Dessert Comes First

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The 5-Day Bread Diet (A Week-Long DCF Special): Days 1 & 2

posted by in Recipes

Four days straight of short posts from the bread workshop I’m attending this week.

The 5-Day Bread Diet: Days 1 & 2
The 5-Day Bread Diet: Day 3
The 5-Day Bread Diet: Day 4
The 5-Day Bread Diet: Day 5

My bread love is well-documented on this blog – the number of recipes I’ve shared for bread alone is tremendous, and I’ve also talked about the kinds of bread I like. I taught myself to make bread when I was in culinary school and this is the first time I’ve ever taken a bread-making class. Now I get to see if what I taught myself and what I’ve been doing all these years is correct. Baking is important to me and this time, I want to know more about bread and baking it better.

Being at this intensive bread baking workshop (hands-on; 5 days straight, 9 hours per day) makes me feel like I’m back in culinary school: the classroom setup, the work stations, and the different kinds of personalities found there. But that’s another story. It almost feels like a strange homecoming of sorts for me, this baking lab; the cool, recycled air thick with the smells of baking bread (the most fragrant smell in the world, in my opinion – the bread, not the recycled air) and the frenetic activity coupled with aching feet and sore backs.

This week, my days start even earlier than they usually do – I’ve got to get my workout and breakfast in before I go dashing out the door at 7:45am. I don’t get home until after 6pm. After a full day of humoring yeast and kneading bread dough, I’m tired and smell like butter, but I feel extremely fulfilled. I’ve eaten nothing but bread the past two days and I’m starved for protein but there’s always next week.

I’ll only reveal on Friday where I’m taking this workshop and who my chef-instructor is. You may probably already guess from the photos but hey, I’m not wrecking the surprise.

Day 1: Art & Science of Bread Baking, Quick Breads vs Yeast Breads

Every workshop begins with the basics and bread is no different. After a lengthy lecture on the bread making process, the class is divided into groups, each one responsible for making various types of quick breads. These breads – muffins, scones, and the like, are called so because they’re chemically leavened (with baking powder/soda).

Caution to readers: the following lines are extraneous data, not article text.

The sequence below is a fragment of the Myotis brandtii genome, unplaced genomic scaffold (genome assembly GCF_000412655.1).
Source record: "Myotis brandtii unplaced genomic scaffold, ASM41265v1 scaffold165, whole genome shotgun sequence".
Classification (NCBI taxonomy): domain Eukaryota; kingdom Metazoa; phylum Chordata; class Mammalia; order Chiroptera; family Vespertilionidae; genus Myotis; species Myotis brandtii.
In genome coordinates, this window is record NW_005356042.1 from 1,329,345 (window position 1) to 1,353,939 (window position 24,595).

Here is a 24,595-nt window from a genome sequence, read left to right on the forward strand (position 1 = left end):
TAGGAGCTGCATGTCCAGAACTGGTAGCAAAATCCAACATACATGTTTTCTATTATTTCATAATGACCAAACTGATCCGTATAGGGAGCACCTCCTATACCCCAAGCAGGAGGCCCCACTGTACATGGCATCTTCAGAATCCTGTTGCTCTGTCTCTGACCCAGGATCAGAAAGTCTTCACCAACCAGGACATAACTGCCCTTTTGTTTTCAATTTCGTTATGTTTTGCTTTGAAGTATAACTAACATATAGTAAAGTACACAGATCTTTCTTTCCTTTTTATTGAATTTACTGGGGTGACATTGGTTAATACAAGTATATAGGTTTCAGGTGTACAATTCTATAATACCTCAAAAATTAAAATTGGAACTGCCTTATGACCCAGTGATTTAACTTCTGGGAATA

Making fruit scones.
The fruit scones, baked with burnished edges.
Various scones and biscuits.

Day 2: Yeast Breads: Straight vs Sponge Method, Lean Vs Rich Dough

A sponge is a mixture composed of water, flour, and yeast that’s allowed to sit (pre-ferment) for anywhere from 30 minutes to several hours before it’s added to a yeast dough. It jumpstarts the fermentation process and improves the flavor of the bread. There’s the sponge (top row, middle) for the ensaymada that I’m making today.
This is my very first time to make ensaymada and I’m thrilled. But it’s a soft and sticky dough that resists being kneaded. I have to resist the temptation to add more flour. That blue plastic I’m holding is called a bench scraper or dough scraper. It’s a great help in lifting the dough from the work counter.
There’s my ensaymada proofing (final fermentation) on the bakers rack, coiled and sitting in its traditional molds. Below, some dinner rolls that another group made, golden in its egg yolk wash.
Today, I refined my technique for forming rolls. I’m baking them in a round pan so they’ll bake up in a circular shape, sort of like a flower. Next to it, my huge ensaymada done Malolos- style.